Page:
[fur-mee; Italian fer-mee]
- En·ri·co [en-ree-koh; Italian en-ree-kaw] /ɛnˈri koʊ; Italian ɛnˈri kɔ/, 1901–54, Italian physicist, in the U.S. after 1939: Nobel Prize 1938.
Dictionary.com Unabridged Based on the Random House Unabridged Dictionary, © Random House, Inc. 2018
- a unit of length used in nuclear physics equal to 10 –15 metre
C20: named after Enrico Fermi
- Enrico (enˈriːko). 1901-54, Italian nuclear physicist, in the US from 1939. He was awarded a Nobel prize for physics in 1938 for his work on radioactive substances and nuclear bombardment and headed the group that produced the first controlled nuclear reaction (1942)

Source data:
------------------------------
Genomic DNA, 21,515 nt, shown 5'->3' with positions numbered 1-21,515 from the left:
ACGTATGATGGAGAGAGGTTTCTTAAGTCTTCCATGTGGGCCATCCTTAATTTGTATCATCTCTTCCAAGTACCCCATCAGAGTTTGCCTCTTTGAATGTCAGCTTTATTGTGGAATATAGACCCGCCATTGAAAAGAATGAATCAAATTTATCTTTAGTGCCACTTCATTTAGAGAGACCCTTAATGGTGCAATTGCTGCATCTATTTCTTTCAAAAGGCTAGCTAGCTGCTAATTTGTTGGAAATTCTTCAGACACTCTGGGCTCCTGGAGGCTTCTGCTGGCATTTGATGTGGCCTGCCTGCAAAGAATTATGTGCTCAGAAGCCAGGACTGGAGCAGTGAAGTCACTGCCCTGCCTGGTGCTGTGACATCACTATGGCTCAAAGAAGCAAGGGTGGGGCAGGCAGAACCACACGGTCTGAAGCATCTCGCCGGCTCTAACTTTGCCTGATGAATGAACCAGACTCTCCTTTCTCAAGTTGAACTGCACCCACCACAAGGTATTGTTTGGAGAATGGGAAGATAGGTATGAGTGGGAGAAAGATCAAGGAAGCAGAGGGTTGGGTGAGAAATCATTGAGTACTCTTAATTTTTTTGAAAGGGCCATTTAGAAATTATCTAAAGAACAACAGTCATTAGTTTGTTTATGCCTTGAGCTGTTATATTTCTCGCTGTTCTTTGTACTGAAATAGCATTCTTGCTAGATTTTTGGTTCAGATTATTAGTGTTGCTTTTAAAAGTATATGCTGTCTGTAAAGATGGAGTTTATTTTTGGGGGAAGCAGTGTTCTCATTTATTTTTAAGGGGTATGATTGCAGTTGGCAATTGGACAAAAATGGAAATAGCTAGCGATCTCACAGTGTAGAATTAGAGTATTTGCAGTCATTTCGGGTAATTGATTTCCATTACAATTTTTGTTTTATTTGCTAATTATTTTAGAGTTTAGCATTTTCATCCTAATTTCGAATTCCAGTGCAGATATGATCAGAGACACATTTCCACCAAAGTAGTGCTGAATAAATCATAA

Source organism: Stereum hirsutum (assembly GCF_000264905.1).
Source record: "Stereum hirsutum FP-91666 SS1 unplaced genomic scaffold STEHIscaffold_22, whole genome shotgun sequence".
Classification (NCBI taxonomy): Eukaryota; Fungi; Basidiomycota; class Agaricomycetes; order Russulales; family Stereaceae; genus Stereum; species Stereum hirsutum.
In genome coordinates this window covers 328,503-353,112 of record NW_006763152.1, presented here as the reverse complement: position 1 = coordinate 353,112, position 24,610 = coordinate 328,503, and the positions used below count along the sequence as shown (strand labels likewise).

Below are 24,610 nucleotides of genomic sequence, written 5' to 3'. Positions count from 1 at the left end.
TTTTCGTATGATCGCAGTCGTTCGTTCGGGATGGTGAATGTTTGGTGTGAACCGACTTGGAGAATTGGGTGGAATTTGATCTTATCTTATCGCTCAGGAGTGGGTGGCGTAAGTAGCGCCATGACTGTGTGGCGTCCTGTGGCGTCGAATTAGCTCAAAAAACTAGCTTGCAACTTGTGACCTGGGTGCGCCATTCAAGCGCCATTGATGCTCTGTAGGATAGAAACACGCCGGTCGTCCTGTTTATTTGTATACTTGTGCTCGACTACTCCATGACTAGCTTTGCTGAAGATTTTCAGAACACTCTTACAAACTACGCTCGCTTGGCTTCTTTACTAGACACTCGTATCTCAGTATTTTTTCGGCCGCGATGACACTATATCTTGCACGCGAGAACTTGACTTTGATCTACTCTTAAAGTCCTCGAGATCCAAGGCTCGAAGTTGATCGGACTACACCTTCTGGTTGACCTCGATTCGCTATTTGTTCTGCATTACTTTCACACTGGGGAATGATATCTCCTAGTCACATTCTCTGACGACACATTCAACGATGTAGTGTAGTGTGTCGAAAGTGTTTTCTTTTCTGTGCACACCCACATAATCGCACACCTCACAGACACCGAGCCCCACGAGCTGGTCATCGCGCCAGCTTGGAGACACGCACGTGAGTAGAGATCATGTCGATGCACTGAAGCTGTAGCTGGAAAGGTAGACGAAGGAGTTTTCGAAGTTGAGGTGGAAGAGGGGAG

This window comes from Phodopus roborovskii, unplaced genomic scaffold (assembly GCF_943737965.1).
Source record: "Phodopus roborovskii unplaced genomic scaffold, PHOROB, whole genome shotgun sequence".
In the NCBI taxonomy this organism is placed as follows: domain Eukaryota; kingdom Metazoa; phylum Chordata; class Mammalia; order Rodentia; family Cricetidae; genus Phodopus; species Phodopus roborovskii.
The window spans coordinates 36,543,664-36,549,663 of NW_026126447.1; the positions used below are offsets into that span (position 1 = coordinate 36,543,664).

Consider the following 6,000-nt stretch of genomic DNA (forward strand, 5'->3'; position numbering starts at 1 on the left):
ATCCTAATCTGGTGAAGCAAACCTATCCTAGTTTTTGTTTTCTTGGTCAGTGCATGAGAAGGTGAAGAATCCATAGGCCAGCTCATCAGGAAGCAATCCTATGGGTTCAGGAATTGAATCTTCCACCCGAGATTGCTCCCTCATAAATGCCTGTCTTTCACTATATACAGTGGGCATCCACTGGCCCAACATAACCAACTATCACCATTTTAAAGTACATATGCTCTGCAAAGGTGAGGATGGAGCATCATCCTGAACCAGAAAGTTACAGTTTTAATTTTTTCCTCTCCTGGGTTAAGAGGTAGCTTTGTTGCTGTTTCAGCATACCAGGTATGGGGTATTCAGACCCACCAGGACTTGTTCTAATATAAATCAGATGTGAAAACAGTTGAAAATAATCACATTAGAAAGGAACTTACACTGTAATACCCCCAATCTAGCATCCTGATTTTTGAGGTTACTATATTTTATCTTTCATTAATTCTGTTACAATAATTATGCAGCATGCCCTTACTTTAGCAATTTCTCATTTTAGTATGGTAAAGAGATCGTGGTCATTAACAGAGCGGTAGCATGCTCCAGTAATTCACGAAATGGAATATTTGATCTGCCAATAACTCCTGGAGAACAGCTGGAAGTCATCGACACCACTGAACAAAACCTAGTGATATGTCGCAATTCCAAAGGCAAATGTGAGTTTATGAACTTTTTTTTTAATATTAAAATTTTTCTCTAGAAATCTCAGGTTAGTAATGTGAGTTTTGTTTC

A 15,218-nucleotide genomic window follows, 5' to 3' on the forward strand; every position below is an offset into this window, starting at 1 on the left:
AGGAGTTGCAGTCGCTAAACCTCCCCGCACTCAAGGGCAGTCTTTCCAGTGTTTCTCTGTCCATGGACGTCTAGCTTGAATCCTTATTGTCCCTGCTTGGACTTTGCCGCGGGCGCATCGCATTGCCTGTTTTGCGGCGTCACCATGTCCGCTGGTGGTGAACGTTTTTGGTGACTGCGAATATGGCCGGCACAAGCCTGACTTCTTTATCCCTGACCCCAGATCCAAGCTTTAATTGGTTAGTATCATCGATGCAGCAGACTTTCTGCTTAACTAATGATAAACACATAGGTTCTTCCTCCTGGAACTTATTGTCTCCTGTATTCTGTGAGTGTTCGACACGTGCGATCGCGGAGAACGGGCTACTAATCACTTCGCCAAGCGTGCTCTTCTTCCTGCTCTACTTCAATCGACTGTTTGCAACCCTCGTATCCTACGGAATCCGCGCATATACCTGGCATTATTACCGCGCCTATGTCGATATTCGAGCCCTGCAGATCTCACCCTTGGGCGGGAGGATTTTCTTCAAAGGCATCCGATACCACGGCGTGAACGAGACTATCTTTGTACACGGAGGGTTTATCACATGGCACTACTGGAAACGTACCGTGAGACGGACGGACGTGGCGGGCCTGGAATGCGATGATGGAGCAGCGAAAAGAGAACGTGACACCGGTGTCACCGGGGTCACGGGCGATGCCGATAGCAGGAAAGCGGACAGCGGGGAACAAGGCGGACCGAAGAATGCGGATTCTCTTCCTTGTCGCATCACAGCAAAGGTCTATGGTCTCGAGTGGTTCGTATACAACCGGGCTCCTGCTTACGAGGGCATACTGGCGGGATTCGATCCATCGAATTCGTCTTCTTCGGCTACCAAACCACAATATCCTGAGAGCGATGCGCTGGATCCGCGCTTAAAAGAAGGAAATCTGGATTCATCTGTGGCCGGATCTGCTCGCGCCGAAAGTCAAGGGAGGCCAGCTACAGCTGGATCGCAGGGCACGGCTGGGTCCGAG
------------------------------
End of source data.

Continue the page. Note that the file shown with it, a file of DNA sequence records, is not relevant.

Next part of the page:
- Italian-born American physicist who won a 1938 Nobel Prize for his research on neutrons. In 1942, with Leo Szilard, Fermi built the world's first nuclear reactor. He also discovered over 40 new isotopes, including the element fermium, which is named for him.
The American Heritage® Science Dictionary Copyright © 2011. Published by Houghton Mifflin Harcourt Publishing Company. All rights reserved.